There’s been little incentive for consumers to buy Bordeaux en primeur in recent years, so can the chateaux turn that around with some ultra tasty prices? For the first time in four years, there’s genuine enthusiasm amongst the wine trade to get behind the 2014 en primeur campaign. “The market, though, is tepid” says James Miles, MD of Liv-ex.
There was a positive reaction to the wines at the annual Spring tastings here in Bordeaux just before Easter but, as most collectors know, there’s been no advantage in buying recent vintages while the wines were still in barrel. The 2011s, 2012s and 2013s failed to ignite much interest en primeur, so consumers are going to need some convincing; it’s now in the hands of the leading chateaux as they set their opening prices a year or so before the wines are bottled. For UK buyers, the exchange rate will help too.
Robert Parker, the world’s most influential critic, is no longer reviewing Bordeaux from barrel, but only in bottle, and this may affect the way people buy Bordeaux. However, if consumers don’t buy Bordeaux during the en primeur season, will they ever get around to buying once the wines are bottled? The golden goose could be in mortal danger.
There are umpteen 2014s that will be really enjoyable to drink. The question is, which should you buy, at what price, and when?
Here are some observations.
- Many old hands in Bordeaux believe that en primeur should only be about the selling of 80 well known names, no more. The rest, with few exceptions, should really be bought once bottled.
- Wine merchants are looking to sell wines that offer good value for their customers. In general, this means that the 2014s should be cheaper than comparable vintages on the market.
- For the vast majority of 2014s, the value is unlikely to go up in the next year or two.
- The point of en primeur is to secure your supply of wines that you want at a favourable price, and sometimes in a different format (such as magnums). If you’re happy with reviews of the wine and the price, then fine – go for it.
- The wines to buy are the ones for which demand is strong, supply is short, and whose price is fair compared to other vintages.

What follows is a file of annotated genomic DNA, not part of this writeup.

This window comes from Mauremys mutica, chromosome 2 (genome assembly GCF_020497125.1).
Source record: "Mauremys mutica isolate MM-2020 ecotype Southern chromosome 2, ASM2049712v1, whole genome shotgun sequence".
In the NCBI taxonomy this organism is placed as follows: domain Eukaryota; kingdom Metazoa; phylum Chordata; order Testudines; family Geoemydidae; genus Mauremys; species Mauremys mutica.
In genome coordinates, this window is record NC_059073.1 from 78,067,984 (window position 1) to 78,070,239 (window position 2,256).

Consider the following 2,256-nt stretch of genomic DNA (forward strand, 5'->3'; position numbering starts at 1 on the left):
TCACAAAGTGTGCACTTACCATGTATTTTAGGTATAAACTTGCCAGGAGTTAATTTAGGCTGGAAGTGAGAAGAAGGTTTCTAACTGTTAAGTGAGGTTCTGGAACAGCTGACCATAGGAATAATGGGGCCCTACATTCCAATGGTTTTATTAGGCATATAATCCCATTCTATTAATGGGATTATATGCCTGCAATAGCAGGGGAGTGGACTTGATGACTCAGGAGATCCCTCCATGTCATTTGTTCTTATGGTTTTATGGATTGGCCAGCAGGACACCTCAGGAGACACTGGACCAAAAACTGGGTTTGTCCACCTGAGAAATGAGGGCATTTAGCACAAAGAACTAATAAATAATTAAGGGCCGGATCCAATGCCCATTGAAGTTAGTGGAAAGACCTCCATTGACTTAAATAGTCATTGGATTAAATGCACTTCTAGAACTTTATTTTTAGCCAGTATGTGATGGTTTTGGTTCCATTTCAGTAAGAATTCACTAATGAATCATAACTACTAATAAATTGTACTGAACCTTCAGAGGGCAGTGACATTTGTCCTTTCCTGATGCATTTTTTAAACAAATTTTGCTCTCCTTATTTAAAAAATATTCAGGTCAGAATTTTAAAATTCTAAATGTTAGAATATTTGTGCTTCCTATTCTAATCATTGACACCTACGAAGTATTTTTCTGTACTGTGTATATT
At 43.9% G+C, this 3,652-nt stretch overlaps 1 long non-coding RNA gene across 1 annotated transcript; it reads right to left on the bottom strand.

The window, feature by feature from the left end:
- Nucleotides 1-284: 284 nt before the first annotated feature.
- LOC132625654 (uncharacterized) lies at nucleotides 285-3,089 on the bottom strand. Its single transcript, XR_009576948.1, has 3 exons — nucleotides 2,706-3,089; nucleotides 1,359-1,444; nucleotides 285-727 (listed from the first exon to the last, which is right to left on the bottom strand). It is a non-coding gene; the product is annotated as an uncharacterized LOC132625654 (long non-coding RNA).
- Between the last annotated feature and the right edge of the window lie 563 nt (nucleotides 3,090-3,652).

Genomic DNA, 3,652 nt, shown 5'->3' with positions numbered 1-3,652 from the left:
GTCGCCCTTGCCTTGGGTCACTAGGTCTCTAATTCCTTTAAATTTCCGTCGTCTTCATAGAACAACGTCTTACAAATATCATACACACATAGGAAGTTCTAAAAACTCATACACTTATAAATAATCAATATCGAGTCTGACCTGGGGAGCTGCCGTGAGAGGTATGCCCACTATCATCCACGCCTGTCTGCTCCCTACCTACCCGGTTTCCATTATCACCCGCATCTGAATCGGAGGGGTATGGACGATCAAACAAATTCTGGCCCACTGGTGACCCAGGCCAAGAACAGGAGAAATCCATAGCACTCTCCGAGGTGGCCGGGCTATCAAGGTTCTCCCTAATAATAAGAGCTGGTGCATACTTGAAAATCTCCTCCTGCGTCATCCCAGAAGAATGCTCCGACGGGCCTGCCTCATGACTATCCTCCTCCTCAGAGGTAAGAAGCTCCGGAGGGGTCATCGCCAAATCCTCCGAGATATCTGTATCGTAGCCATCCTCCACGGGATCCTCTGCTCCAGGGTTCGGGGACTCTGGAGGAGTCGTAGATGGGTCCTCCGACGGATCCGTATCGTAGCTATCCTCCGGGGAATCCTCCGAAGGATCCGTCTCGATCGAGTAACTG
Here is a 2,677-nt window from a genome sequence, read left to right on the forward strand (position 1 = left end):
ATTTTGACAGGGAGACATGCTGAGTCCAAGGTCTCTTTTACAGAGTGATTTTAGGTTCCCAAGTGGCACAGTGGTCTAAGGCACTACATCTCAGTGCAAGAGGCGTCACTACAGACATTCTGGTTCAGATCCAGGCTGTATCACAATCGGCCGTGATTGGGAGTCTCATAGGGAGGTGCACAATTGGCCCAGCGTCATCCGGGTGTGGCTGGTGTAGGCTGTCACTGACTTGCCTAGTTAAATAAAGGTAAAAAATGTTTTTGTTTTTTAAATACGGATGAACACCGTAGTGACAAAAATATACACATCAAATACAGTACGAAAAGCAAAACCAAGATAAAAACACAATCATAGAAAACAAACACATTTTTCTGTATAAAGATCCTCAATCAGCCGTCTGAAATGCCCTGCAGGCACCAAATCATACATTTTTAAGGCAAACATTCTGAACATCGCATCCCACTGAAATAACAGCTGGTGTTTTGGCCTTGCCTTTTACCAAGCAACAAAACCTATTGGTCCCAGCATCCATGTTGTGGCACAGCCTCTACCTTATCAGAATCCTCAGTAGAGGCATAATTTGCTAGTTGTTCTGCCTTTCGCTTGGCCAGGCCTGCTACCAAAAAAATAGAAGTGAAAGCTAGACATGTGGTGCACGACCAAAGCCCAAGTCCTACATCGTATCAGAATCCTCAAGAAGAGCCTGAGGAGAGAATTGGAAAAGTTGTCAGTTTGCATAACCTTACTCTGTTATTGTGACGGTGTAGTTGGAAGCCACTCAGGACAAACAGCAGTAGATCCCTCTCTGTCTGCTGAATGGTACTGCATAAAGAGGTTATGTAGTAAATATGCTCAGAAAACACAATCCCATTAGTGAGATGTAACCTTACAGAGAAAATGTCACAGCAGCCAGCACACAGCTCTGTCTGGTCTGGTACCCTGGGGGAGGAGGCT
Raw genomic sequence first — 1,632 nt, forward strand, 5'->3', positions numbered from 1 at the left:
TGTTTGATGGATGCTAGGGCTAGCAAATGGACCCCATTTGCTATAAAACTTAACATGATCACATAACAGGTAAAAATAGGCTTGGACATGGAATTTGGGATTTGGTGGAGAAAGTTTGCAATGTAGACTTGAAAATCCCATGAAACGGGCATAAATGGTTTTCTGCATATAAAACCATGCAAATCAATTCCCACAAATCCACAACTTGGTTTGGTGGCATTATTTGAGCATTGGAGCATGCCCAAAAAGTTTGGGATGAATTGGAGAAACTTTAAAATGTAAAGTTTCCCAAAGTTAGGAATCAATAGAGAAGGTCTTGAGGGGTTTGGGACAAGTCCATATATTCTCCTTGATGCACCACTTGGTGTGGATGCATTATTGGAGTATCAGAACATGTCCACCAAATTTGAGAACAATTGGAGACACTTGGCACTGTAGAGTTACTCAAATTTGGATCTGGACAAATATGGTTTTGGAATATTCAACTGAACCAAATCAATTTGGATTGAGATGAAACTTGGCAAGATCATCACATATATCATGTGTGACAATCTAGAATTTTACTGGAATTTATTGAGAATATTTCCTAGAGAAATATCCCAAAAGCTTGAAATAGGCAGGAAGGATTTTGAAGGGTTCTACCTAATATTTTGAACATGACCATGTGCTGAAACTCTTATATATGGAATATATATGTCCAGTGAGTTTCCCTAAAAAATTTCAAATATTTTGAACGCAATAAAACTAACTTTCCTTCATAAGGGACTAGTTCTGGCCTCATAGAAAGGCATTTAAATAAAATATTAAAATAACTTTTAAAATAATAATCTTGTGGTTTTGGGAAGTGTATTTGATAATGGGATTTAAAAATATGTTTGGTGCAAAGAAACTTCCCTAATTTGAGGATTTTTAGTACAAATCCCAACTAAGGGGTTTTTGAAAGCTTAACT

- Scarcity might be important. Some chateaux make 25,000 cases, some make less than a thousand. (If there are a few wines that interest you and you want to know how many bottles have been produced, I can probably give you a steer. Gavin at Bauduc dot com.)
- I’ve been tasting en primeur for fifteen vintages, and re-tasting many of the top wines in bottle for the last eight. I regard it as a learning curve and, since the 2009 vintage, there have been very few bargains en primeur. Tasting from barrel is really useful – and the Primeur week is a great advert for the region – but I now prefer to judge a wine once it’s been bottled. By this time we know what the market price is, and I reckon that that’s the best time to buy.
- En primeur is really about cashflow for the chateaux. It is the Bordeaux negociants who buy the wines from the chateaux in the first place, and it is a whole other matter whether this trade network can support a switch to consumers buying only in bottle. I doubt they can, so I’m not advocating a major shift in the way most people buy.
- “In the old days, the consumer wasn’t supposed to buy the wine early. The negociants bought and aged the wine, and then sold it later on” Lilian Barton told me in April. So really, I’m only suggesting a return to the way it used to be.
- It’s for the chateaux and the trade to make a clear case for consumers to pay upfront for wine that won’t be shipped for eighteen months. If they can’t do this, I’d wait for the wine to be bottled. I’ll be reviewing them again around the end of 2016 and the start of 2017. In the meantime, I’m working on a website.